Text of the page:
When Donald Trump took office in January 2017, we knew we were up for a rocky year. Despite the constant political turmoil, fake news and deep divide between the right and left, eight states knew exactly what could bind (some) Americans together. All across the country, states such as Alaska, California, Colorado, Massachusetts, Maine, Nevada, Oregon and Washington, as well as Washington D.C., have voted to legalize recreational marijuana.


State legislators thought, as I often do, that just maybe, weed could be the answer. As a result of these weed-friendly policies, not only is the newly legalized substance treating the high levels of anxiety that the public might experience from having a radically prejudice president in office, but it has helped lower crime rates, and has stimulated state economies.


According to Marijuana Business Daily, the new industry has created between 100,000 and 150,000 cannabis-related jobs in 2017. By 2020, New Frontier Data estimated employment within the industry may reach nearly 300,000 new jobs.


Whether Trump wants to admit it or not, I predict that the legalization of and high taxation on all marijuana products on a federal level might just provide the economic stimulation America needs.


In order to serve the economic boost he so humbly promised, Trump does not have to build his racist, xenophobic wall, or force American companies to reopen abandoned factories on American soil, despite the cheaper costs of operation abroad. And the government may not have to impose tariffs or force companies to stop outsourcing. They can instead, legalize and save money by stopping the felony marijuana drug charges that have plagued the pockets and ripped the families apart of marginalized communities since the 80s.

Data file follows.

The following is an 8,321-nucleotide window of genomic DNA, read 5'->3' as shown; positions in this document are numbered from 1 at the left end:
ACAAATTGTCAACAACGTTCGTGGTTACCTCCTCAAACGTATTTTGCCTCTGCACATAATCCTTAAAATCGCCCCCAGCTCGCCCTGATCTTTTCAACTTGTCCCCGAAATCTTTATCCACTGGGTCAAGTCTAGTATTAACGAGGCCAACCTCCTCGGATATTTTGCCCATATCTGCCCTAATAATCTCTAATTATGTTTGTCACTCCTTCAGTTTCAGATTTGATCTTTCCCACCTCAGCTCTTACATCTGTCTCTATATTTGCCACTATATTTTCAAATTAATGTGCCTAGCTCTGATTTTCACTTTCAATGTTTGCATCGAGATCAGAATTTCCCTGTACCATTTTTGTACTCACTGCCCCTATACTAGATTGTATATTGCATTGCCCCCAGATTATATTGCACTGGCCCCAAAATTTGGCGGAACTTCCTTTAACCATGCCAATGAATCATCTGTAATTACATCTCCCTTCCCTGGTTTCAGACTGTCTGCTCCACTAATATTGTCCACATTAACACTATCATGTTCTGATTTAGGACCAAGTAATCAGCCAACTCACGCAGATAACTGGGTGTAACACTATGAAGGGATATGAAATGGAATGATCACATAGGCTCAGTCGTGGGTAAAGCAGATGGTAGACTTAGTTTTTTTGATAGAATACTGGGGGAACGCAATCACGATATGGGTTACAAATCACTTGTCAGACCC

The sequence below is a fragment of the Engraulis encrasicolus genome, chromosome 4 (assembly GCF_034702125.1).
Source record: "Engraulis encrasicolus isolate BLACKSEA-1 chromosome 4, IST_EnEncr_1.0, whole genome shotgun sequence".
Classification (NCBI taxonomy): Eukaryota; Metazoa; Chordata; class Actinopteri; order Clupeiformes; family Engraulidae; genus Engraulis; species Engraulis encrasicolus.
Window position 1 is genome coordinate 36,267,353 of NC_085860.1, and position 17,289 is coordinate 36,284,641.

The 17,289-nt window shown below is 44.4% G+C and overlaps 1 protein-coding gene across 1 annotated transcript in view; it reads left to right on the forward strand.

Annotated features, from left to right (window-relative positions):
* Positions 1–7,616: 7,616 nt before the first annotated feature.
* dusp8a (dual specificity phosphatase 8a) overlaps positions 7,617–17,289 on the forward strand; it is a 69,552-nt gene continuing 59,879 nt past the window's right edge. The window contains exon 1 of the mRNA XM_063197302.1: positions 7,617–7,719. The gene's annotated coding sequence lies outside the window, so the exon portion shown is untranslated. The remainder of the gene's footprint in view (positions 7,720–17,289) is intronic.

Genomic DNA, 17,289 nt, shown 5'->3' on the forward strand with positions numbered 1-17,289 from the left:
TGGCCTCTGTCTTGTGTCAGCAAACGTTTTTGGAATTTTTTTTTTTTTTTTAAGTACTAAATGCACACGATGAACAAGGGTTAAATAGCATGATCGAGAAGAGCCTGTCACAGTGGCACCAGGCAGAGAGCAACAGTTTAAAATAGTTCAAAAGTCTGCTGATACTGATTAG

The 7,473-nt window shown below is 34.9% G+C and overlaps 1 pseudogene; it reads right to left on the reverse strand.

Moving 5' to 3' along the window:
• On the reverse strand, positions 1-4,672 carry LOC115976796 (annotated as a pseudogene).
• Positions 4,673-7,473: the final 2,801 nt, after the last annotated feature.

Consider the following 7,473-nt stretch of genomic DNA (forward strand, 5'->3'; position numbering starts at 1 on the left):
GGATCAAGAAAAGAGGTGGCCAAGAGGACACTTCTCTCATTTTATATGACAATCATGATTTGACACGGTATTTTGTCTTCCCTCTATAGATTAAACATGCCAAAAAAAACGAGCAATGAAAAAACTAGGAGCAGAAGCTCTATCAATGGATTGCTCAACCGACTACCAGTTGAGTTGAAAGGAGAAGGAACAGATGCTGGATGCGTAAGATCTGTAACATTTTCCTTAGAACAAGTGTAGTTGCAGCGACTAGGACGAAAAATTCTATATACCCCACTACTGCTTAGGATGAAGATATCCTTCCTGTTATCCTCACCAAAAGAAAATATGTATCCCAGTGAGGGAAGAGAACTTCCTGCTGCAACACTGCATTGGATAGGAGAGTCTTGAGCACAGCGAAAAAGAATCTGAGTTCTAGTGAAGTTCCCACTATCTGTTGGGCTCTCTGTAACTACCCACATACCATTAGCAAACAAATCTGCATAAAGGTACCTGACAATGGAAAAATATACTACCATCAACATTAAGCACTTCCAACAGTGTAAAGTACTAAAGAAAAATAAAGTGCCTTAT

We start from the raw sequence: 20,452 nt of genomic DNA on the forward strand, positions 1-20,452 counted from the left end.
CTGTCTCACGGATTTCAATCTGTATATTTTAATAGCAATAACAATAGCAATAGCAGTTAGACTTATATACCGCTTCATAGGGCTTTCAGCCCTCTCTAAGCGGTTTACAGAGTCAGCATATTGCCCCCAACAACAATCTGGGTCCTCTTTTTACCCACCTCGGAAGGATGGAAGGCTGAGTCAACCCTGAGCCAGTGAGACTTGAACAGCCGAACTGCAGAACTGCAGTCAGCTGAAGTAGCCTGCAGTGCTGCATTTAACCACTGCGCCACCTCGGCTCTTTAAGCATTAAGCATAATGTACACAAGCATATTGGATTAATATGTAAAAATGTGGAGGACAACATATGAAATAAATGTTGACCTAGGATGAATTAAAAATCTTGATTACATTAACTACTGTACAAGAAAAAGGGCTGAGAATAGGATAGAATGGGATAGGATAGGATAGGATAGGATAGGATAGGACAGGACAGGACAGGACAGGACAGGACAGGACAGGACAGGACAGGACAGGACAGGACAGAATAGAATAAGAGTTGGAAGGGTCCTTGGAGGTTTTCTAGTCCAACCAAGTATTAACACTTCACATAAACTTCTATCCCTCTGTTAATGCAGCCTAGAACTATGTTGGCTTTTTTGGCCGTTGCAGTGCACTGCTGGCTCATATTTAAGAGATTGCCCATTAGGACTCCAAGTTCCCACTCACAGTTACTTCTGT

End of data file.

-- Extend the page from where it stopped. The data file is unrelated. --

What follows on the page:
Maybe, just maybe, we can lower the deficit and uncrowd our prisons by federally legalizing marijuana in all 50 states.


Nonetheless, all of this begs the question: in 2018, will it happen though?


Probably not.


In the meantime, raise your joints, take a hit, and in 2018, vote to legalize it here in New Jersey.









Photo Courtesy of American Studies Media Culture Program


BY: Sury Kotliar